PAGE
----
Black Currant Field Day
July 11 @ 9:30 am - 4:30 pm
The time is right to expand black currants (Ribes nigrum) as a crop in Wisconsin. Farmers in Wisconsin that grow black currants consider them to be viable from an agronomic standpoint, citing the following attributes: extremely cold hardy, able to grow on a wide variety of soil types and a wide range of pH, less attractive to wildlife, can produce up to 6,000 pounds per acre, can be machine harvested, and they hold on the bush to allow for flexible harvest dates.
Two farms, one field day! We’ll begin the morning with a visit to Elsewhere Farm: to learn more about managing an integrated food forest system that includes a pear overstory and understory of elderberry, aronia, and highbush cranberry, and how the farmer incorporates grazing pigs. We will be highlighting the several varieties of currants grown here and why they aren’t a part of the food forest. Hint: it has to do with manure management. Afterwards, we’ll head to Highland Valley Farm: to learn about their red and black currant operation: varieties to harvest. We’ll end the tour with a tasting of the end product at their onsite winery ($1/taste) for a discussion about flavor. Join us for one or both! This tour is great for people who are thinking about growing currants and what cultivars would suit them best.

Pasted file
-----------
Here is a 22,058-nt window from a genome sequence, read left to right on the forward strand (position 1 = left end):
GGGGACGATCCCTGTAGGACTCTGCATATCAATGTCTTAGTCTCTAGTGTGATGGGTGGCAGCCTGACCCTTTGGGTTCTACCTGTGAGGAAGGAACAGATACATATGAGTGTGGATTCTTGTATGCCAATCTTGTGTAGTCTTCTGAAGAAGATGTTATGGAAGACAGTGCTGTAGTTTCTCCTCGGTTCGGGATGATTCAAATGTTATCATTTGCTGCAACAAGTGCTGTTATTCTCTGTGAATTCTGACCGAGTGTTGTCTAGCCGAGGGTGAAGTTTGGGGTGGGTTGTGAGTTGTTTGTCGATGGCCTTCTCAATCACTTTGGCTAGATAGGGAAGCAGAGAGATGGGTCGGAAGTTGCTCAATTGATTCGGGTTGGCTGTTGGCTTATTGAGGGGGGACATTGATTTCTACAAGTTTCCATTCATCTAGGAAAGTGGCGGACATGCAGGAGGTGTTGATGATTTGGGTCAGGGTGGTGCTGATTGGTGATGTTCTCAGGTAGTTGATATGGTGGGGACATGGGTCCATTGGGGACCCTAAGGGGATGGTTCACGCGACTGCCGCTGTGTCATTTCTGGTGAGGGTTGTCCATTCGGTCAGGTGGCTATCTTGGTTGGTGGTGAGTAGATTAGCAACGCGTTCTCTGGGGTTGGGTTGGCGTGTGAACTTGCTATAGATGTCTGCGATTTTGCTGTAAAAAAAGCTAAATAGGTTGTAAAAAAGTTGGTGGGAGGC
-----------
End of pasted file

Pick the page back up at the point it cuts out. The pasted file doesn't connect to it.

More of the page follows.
Lunch and dinner suggestions:
-The Fat Radish restaurant. Located between Elsewhere and Highland Valley farms. They emphasize local produce and have an original menu. Also, Cornucopia (where the Fat Radish is located) has a fantastic coffee shop for a pick-me-up!
–White Winter Winery in Iron River (bonus: sample the products made with Rick’s currants).
SARE research report from Elsewhere farm to check out if you’re interested!: https://northcentral.